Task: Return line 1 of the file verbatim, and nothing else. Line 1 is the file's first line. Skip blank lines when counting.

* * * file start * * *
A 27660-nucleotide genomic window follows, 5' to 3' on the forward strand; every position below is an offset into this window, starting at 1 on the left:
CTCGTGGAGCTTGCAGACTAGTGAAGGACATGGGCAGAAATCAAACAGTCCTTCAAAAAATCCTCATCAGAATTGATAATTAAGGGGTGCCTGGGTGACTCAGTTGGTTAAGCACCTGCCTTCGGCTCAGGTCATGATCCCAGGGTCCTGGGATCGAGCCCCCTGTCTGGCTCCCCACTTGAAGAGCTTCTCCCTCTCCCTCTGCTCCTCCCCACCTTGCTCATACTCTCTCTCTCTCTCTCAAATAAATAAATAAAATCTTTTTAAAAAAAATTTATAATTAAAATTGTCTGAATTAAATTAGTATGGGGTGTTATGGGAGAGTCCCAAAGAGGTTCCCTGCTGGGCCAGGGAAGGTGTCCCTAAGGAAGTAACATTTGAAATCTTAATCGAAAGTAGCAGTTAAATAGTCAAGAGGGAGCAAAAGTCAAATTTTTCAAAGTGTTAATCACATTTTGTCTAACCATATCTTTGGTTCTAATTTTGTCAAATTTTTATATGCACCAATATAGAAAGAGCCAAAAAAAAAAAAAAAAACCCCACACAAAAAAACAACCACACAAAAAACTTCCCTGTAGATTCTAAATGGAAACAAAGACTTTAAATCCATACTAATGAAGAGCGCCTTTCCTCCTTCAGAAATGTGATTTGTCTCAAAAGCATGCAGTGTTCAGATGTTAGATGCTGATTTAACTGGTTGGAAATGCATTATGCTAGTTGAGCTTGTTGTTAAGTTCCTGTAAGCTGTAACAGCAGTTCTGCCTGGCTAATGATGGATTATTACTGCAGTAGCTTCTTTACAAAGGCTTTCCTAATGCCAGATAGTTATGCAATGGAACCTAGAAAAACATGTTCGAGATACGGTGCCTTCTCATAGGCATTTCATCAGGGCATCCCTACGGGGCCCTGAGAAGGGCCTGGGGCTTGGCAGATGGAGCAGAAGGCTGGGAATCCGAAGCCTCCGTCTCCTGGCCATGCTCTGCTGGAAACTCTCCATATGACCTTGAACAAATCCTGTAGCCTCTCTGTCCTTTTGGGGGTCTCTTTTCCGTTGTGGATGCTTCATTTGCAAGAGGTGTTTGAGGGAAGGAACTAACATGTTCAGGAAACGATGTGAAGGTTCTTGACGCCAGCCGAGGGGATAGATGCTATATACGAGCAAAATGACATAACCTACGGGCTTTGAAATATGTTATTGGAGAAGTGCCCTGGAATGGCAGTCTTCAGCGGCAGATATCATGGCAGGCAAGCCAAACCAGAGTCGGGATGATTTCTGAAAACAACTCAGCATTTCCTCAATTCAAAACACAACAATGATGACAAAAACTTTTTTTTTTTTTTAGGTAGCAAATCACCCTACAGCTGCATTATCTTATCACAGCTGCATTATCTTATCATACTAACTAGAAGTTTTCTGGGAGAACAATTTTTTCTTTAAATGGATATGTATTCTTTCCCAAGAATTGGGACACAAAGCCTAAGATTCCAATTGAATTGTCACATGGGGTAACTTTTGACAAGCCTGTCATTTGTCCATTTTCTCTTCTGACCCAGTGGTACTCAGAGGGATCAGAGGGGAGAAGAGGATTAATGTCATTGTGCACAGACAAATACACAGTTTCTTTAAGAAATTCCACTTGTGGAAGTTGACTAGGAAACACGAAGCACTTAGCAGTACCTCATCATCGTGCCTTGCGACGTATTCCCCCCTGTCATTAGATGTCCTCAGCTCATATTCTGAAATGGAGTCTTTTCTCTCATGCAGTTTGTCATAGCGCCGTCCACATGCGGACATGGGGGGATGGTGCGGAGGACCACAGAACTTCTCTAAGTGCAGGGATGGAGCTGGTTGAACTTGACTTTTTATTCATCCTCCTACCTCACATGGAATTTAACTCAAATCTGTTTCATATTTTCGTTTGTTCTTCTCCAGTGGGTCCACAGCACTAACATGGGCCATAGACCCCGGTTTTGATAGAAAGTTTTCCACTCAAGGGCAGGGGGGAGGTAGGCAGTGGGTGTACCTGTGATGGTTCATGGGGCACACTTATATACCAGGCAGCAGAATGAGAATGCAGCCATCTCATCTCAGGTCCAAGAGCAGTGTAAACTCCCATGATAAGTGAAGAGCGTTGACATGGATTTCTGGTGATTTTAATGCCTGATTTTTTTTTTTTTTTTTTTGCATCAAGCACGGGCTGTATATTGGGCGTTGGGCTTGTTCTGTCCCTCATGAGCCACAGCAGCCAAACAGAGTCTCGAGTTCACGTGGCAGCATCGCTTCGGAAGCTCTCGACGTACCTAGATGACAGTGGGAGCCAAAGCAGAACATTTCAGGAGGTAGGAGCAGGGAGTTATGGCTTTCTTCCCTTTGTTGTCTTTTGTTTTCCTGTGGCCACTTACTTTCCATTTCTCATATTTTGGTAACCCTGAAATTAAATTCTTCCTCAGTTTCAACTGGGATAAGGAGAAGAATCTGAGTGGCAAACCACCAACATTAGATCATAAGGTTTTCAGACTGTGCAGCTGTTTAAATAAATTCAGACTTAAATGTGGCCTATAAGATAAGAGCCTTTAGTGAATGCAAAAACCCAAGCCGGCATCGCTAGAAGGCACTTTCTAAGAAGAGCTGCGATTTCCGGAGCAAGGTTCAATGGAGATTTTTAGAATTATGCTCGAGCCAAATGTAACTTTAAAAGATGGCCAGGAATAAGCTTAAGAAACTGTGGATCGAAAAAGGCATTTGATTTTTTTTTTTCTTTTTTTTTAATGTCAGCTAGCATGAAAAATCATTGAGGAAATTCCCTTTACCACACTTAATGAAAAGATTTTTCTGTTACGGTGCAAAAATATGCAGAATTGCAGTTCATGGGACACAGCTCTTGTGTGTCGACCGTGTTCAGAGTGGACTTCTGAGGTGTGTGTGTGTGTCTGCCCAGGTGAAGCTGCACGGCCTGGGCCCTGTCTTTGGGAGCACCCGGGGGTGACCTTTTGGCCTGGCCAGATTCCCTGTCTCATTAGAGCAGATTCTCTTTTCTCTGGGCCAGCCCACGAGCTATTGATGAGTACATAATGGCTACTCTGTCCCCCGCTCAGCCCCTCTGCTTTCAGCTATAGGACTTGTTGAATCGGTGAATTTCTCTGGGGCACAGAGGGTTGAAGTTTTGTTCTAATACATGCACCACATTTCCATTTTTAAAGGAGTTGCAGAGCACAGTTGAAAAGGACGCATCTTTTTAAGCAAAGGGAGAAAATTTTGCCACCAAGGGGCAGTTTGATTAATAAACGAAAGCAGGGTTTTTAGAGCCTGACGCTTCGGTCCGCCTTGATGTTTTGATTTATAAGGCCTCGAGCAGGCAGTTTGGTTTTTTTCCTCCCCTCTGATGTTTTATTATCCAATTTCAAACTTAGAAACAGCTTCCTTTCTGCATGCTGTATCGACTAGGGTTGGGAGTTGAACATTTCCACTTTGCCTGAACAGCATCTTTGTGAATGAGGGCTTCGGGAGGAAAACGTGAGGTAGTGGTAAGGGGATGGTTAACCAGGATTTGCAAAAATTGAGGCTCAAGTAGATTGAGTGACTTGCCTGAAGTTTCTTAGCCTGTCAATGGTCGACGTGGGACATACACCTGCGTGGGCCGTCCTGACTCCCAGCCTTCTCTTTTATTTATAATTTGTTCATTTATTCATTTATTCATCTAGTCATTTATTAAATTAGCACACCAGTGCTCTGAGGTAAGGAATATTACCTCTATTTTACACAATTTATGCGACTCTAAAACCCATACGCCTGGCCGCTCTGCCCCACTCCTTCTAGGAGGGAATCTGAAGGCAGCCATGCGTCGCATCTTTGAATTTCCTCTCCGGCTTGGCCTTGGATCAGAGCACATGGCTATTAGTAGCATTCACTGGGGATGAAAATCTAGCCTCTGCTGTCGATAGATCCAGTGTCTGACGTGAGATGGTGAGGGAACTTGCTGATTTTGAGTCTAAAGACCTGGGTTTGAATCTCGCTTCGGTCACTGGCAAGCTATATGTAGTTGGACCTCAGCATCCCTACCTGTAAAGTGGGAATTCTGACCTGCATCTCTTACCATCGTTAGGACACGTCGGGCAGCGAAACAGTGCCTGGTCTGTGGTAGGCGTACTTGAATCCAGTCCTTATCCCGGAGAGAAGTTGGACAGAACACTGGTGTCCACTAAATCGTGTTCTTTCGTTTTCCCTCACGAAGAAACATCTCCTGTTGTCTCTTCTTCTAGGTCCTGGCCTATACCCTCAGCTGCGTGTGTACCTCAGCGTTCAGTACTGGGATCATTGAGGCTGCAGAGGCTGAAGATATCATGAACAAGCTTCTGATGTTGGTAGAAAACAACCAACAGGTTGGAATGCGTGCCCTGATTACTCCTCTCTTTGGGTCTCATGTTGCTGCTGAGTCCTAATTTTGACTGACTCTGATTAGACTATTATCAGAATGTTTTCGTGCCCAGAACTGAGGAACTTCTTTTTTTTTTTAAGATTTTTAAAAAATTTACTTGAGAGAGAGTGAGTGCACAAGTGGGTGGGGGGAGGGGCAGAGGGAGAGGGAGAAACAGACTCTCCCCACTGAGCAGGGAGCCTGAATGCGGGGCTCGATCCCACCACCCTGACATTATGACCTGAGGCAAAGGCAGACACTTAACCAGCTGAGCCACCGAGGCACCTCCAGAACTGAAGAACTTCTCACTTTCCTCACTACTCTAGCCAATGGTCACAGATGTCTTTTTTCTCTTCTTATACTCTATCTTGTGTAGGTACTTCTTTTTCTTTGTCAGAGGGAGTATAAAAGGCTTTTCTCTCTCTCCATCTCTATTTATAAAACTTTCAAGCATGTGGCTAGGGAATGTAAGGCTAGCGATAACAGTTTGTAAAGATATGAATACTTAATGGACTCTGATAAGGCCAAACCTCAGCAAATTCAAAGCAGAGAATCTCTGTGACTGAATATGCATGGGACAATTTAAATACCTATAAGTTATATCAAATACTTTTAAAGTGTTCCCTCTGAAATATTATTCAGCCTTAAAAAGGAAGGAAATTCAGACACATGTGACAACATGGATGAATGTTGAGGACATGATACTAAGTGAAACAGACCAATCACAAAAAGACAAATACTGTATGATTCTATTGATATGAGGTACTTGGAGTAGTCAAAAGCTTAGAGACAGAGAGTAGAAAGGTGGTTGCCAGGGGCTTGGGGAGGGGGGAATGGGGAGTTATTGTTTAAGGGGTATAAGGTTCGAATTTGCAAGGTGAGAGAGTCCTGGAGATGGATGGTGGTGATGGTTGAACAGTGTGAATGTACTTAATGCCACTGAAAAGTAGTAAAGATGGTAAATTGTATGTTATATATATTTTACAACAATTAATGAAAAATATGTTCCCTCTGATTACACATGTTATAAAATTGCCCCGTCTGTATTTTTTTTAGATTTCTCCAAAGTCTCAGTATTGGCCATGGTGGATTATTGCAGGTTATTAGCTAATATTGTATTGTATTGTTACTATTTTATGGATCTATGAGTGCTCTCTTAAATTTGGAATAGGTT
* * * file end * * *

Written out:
A 27660-nucleotide genomic window follows, 5' to 3' on the forward strand; every position below is an offset into this window, starting at 1 on the left: